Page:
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Iran Readies to Disrupt World Oil

Iran-Backed Houthi Rebels Strike Supertanker
Iran-Backed Houthi Rebels Strike Supertanker
Iran-Backed Houthi Rebels Strike Supertanker
Iran-Backed Houthi Rebels Strike Supertanker - Iranian Spy Ship Coordinated Attacks On Saudi Supertankers In The Red Sea - On July 25, 2018 two Saudi supertankers in the Red Sea were attacked by a volley of anti-ship missiles fired by Iranian-backed Houthi rebels in Yemen. | Photo: James Faddis | Saudi, Rebels, Houthi, Attack, Iranian,

How Iran Will Respond To Sanctions

On May 8, 2018 President Trump took the United States out of the disastrous Iran nuclear deal. It was a good first step in the direction of a sane national security policy in regard to Iran. It was, however, only the first step.

Most criticism of the Joint Comprehensive Plan of Action (JCPOA) has centered on the weakness of its enforcement provisions and the likelihood that Iran would be able to continue to develop nuclear weapons regardless of its provisions. These are valid concerns. They are by no means the most pressing or immediate.

The truth is that the JCPOA was always a pretext. The Obama Administration, convinced apparently that all conflict in the world was the fault of war mongering Western powers and that the world would be an inherently better and safer place if only the United States were less powerful and other entities, like the Islamic Republic of Iran, empowered, sought the political means to walk away from sanctions and the containment policy that had constrained the Ayatollahs since 1979. To that end a convenient fiction was created.

We were, we were told, on the brink of war. The Iranians were moments away from having "the bomb." We had two choices. We could wage war to disarm the Iranians or agree to set Tehran free of isolation in exchange for a deal and peace. Only madmen, we were assured, would choose war.

It was, of course, a lie. Sanctions had brought Iran to the brink of collapse. The obvious preferred option was to maintain and even increase economic pressure and force the ayatollahs to make a choice between survival and nuclear weapons. It did not matter. With the help of representatives of the Iranian regime who visited the White House secretly no less than thirty-three times in the months preceding the signing of the deal, we capitulated. In exchange for a weak, unenforceable agreement we released Iran from sanctions and set it loose to wreak havoc in the world.

Recognizing that the JCPOA was a horrible, self-inflicted wound and walking away from it was a good beginning. That doesn't change the fact, though, that the Iranians have set the Middle East on fire and have no intention of going willingly back into isolation. This beast will not simply return to its cage. It will have to be driven back in.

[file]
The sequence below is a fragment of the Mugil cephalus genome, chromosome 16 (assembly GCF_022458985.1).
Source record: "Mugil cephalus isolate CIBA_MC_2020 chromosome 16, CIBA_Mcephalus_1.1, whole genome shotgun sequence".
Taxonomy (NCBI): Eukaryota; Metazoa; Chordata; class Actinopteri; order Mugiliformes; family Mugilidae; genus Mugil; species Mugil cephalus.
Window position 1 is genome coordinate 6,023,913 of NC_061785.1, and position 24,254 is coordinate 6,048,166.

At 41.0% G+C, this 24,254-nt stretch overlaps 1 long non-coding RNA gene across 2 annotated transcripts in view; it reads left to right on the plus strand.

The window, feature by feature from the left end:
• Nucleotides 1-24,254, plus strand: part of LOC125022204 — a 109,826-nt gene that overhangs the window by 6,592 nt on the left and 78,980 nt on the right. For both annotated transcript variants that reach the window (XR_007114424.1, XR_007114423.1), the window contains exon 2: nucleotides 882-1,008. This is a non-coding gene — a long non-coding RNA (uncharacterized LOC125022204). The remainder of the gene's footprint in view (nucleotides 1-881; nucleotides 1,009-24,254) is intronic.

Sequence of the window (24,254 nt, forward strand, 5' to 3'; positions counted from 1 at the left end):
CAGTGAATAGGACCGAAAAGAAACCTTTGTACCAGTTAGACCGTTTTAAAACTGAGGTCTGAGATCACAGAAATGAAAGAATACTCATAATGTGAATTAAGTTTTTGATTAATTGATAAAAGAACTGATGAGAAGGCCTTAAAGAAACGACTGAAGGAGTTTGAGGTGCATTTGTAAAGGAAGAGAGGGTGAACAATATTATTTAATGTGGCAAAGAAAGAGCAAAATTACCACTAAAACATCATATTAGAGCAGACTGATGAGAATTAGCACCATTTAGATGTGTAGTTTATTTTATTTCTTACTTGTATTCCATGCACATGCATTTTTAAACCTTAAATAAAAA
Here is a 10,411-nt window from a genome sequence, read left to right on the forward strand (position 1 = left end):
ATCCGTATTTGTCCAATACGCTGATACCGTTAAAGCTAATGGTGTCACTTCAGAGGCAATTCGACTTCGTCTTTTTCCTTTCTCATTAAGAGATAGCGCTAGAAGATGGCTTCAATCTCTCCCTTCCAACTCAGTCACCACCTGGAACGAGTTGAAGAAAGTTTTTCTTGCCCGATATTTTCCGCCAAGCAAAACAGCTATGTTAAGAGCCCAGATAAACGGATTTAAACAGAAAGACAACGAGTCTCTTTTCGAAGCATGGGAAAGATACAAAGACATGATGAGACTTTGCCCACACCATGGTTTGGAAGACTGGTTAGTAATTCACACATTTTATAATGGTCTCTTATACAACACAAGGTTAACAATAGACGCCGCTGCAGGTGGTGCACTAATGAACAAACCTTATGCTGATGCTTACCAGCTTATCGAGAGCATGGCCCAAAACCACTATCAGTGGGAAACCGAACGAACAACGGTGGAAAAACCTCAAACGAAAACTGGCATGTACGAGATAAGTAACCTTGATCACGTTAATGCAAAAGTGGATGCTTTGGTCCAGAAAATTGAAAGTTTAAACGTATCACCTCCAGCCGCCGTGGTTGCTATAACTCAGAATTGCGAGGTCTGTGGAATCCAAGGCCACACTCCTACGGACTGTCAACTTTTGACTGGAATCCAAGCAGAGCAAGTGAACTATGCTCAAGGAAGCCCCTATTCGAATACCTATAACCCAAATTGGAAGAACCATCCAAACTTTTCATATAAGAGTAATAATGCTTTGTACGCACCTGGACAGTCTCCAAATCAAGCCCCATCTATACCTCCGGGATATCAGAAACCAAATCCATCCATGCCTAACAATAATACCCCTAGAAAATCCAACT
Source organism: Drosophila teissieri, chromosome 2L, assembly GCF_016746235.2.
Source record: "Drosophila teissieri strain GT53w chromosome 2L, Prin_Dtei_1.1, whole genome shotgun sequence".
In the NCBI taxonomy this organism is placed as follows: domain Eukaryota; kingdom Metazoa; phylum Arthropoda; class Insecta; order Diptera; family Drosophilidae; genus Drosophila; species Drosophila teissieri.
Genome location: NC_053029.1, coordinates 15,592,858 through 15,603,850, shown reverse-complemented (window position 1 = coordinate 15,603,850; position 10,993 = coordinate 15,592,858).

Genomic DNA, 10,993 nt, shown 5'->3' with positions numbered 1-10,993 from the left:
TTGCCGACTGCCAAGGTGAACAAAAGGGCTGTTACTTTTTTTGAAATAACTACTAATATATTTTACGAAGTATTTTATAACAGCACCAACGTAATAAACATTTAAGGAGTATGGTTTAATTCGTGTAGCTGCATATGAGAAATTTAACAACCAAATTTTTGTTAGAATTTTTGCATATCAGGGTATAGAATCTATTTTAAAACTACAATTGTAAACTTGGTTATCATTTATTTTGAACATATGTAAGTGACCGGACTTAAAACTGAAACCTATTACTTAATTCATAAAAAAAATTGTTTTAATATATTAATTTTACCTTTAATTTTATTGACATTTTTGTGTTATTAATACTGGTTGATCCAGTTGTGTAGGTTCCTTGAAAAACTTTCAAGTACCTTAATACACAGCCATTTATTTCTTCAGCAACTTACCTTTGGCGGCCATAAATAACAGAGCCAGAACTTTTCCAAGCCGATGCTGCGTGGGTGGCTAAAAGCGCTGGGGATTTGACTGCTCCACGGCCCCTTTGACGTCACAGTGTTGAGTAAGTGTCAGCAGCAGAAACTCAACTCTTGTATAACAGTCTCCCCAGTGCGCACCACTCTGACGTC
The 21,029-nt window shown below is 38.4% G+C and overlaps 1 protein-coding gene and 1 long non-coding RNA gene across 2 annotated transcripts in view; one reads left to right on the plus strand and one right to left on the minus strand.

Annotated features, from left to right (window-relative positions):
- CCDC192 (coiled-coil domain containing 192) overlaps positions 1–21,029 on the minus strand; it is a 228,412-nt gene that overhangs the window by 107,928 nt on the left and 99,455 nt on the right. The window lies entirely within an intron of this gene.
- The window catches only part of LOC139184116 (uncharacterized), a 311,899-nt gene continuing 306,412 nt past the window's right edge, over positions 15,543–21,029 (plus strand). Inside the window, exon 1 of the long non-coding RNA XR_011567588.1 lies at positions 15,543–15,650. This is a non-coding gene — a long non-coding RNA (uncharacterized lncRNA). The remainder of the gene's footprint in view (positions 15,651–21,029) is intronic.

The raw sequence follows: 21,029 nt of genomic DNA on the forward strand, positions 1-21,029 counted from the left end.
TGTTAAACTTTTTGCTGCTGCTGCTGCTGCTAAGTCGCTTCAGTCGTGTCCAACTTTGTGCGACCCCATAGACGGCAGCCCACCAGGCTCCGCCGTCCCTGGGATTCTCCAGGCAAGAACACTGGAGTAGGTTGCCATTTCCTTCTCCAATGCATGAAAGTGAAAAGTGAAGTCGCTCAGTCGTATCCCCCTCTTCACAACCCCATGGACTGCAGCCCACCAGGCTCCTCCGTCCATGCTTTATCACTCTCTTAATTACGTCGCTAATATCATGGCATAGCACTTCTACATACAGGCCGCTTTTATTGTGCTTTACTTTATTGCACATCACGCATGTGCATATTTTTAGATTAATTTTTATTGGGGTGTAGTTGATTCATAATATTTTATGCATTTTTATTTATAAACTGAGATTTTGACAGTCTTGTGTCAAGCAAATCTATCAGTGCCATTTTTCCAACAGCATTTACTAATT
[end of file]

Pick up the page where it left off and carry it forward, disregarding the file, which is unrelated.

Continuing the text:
A key step in that process begins today with the re-imposition of sanctions on Iranian oil exports, Iranian shipping and Iranian financial transactions. Over 600 individuals and companies in Iran will face sanctions. Even worse for Iran, these sanctions are specifically designed to target the energy sector and to bring Iranian oil exports to a complete halt.

Already Iranian oil exports have dropped by a third since April of this year. As the new sanctions snap into place only a handful of nations, granted temporary exemptions by the United States, will continue to import any Iranian oil at all. Meanwhile Saudi Arabia has stepped forward to fill the gap in world oil supply left by Iran and ensure that the world economy is not faced with an oil shortage. Iranian oil is being driven from the world market, and it will not be missed.

The sanctions now restored will have a disastrous impact on the Iranian economy. As they gradually tighten, that impact will only become more severe. Iran is already facing major economic problems at home and has faced growing domestic dissent. At stake is not simply the ability of Tehran to sustain its support to Hezbollah and other groups and to export revolution. At stake is the continued existence of the regime itself.

Since May when Trump walked away from the Iran nuclear deal and the United States began to reinstitute measures aimed at isolating the Iranian economy, the Iranian economy has gone into a nosedive. The value of the rial, the national currency, has plummeted. Prices have skyrocketed for basic commodities. European companies that rushed in to do business after the nuclear deal was signed have walked away.

Unrest has begun to bubble to the surface. In recent months there have been protests across Iran on a scale not seen since 2009. Marchers in the street are openly calling for the ayatollahs to leave the country. In a nation where the official unemployment rate is 13% and one-third of young people have no work, a failing economy means the death of the regime.

The Iranian regime is not simply being isolated. It is being strangled to death.